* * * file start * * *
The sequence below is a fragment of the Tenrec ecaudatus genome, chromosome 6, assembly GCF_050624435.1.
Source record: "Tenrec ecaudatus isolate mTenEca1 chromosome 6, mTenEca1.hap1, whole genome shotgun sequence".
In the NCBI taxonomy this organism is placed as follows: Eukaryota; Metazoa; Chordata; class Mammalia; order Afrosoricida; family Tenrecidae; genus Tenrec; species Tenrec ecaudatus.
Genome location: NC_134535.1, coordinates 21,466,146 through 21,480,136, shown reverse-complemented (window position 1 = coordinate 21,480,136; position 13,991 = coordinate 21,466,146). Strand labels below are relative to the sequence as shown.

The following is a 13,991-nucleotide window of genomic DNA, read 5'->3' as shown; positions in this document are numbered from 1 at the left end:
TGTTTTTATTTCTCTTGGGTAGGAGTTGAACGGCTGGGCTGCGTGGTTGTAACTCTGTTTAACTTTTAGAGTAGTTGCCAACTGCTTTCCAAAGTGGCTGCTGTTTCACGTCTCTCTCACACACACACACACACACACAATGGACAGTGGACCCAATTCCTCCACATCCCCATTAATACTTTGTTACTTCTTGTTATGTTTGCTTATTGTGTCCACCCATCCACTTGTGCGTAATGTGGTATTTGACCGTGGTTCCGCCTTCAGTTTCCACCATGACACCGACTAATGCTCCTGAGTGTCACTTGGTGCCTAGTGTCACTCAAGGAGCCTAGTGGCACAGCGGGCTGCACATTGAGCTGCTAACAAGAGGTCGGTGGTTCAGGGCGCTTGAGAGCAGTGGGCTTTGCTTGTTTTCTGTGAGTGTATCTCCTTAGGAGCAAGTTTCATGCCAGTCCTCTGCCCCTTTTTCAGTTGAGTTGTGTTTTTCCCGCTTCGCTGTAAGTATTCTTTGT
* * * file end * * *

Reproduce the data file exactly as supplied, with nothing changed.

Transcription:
The sequence below is a fragment of the Tenrec ecaudatus genome, chromosome 6, assembly GCF_050624435.1.
Source record: "Tenrec ecaudatus isolate mTenEca1 chromosome 6, mTenEca1.hap1, whole genome shotgun sequence".
In the NCBI taxonomy this organism is placed as follows: Eukaryota; Metazoa; Chordata; class Mammalia; order Afrosoricida; family Tenrecidae; genus Tenrec; species Tenrec ecaudatus.
Genome location: NC_134535.1, coordinates 21,466,146 through 21,480,136, shown reverse-complemented (window position 1 = coordinate 21,480,136; position 13,991 = coordinate 21,466,146). Strand labels below are relative to the sequence as shown.

The following is a 13,991-nucleotide window of genomic DNA, read 5'->3' as shown; positions in this document are numbered from 1 at the left end:
TGTTTTTATTTCTCTTGGGTAGGAGTTGAACGGCTGGGCTGCGTGGTTGTAACTCTGTTTAACTTTTAGAGTAGTTGCCAACTGCTTTCCAAAGTGGCTGCTGTTTCACGTCTCTCTCACACACACACACACACACACAATGGACAGTGGACCCAATTCCTCCACATCCCCATTAATACTTTGTTACTTCTTGTTATGTTTGCTTATTGTGTCCACCCATCCACTTGTGCGTAATGTGGTATTTGACCGTGGTTCCGCCTTCAGTTTCCACCATGACACCGACTAATGCTCCTGAGTGTCACTTGGTGCCTAGTGTCACTCAAGGAGCCTAGTGGCACAGCGGGCTGCACATTGAGCTGCTAACAAGAGGTCGGTGGTTCAGGGCGCTTGAGAGCAGTGGGCTTTGCTTGTTTTCTGTGAGTGTATCTCCTTAGGAGCAAGTTTCATGCCAGTCCTCTGCCCCTTTTTCAGTTGAGTTGTGTTTTTCCCGCTTCGCTGTAAGTATTCTTTGT